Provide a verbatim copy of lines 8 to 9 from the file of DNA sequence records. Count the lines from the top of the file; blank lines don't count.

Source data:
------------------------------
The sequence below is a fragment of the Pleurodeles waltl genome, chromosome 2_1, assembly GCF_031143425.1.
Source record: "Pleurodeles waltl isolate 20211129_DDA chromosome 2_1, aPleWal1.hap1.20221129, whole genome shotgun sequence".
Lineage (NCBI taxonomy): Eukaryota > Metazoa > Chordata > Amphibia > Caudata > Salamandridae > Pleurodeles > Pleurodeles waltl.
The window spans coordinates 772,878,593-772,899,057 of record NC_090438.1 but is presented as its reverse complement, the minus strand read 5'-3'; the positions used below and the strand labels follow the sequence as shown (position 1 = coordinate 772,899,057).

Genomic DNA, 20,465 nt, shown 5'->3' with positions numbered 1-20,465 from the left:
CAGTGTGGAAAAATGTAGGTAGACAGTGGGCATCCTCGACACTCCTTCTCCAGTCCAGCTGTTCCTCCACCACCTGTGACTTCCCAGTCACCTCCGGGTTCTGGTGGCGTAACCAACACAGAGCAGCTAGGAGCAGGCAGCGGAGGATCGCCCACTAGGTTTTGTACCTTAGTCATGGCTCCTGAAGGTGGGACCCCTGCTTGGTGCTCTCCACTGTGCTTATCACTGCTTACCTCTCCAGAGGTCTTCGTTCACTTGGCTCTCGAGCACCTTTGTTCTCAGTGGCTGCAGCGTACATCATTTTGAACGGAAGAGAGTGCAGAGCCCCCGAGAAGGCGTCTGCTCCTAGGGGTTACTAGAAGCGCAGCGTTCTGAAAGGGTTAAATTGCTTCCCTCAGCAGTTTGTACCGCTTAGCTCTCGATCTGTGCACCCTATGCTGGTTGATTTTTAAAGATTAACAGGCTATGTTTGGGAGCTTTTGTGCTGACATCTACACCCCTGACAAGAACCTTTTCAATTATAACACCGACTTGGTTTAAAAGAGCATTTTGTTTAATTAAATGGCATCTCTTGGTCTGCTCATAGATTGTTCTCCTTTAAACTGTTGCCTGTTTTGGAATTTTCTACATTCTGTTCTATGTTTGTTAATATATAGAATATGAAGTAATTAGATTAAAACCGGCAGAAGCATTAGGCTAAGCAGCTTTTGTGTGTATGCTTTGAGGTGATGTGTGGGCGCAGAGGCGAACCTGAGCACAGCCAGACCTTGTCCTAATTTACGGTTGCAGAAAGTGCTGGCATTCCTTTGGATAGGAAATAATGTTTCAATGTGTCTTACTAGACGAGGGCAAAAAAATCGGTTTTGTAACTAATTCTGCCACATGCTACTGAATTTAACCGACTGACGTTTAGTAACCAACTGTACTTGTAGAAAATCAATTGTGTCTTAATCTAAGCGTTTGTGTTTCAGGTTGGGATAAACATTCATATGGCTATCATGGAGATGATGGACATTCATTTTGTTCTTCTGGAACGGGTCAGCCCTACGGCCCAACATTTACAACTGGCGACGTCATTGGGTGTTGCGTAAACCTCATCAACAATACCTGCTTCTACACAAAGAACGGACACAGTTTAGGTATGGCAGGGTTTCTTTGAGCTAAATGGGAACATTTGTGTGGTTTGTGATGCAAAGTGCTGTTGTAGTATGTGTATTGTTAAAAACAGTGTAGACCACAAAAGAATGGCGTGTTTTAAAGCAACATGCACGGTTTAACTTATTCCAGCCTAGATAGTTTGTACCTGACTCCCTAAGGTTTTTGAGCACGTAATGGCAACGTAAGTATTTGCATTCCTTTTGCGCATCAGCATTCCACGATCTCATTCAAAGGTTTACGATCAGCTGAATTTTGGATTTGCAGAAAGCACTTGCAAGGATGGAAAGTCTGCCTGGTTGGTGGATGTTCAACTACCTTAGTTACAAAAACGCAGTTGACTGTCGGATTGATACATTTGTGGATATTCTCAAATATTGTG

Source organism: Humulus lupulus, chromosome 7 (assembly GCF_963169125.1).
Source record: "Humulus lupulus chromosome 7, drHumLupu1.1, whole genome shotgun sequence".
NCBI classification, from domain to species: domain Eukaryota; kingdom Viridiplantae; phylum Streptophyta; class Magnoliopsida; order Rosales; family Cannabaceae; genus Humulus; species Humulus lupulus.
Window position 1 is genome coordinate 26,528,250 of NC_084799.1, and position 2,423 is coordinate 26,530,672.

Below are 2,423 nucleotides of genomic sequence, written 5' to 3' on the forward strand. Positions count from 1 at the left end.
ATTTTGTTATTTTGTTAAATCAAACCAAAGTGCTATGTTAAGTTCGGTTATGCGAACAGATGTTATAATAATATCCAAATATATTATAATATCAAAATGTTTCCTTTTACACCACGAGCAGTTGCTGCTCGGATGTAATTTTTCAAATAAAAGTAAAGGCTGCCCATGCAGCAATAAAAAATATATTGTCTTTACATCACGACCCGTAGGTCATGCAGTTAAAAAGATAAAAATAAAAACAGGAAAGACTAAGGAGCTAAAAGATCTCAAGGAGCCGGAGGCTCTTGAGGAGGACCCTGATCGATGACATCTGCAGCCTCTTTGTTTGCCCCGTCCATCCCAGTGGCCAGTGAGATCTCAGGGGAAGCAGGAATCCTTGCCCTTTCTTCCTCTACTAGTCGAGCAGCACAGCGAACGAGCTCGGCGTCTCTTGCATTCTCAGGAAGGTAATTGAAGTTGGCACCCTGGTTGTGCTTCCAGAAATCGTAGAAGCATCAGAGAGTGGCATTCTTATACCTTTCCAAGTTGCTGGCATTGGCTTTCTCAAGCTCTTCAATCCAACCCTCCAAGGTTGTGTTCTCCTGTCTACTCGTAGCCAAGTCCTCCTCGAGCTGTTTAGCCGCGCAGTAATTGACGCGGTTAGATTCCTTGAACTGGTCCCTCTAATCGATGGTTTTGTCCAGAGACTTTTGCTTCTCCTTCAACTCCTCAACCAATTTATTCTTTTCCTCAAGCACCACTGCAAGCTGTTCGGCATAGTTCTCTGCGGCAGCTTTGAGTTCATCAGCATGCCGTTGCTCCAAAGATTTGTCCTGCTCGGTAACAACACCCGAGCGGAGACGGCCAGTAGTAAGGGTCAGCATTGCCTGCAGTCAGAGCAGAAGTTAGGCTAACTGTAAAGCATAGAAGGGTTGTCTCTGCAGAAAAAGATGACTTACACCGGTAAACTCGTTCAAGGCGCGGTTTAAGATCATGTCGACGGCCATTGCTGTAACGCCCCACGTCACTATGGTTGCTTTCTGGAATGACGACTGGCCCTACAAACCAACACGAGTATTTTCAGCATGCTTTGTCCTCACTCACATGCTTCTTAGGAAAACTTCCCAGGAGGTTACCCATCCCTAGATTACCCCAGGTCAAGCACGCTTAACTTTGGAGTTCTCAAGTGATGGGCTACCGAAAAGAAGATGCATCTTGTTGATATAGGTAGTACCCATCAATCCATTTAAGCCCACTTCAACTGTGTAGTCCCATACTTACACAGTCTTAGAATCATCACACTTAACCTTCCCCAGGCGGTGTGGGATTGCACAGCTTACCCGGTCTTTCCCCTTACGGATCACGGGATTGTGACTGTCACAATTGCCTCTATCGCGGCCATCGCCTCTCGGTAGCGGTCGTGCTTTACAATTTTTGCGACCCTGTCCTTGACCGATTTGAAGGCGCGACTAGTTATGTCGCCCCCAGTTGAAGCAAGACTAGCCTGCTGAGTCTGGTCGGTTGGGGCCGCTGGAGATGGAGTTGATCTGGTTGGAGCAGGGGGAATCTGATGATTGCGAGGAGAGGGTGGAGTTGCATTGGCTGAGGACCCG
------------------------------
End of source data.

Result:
Source record: "Humulus lupulus chromosome 7, drHumLupu1.1, whole genome shotgun sequence".
NCBI classification, from domain to species: domain Eukaryota; kingdom Viridiplantae; phylum Streptophyta; class Magnoliopsida; order Rosales; family Cannabaceae; genus Humulus; species Humulus lupulus.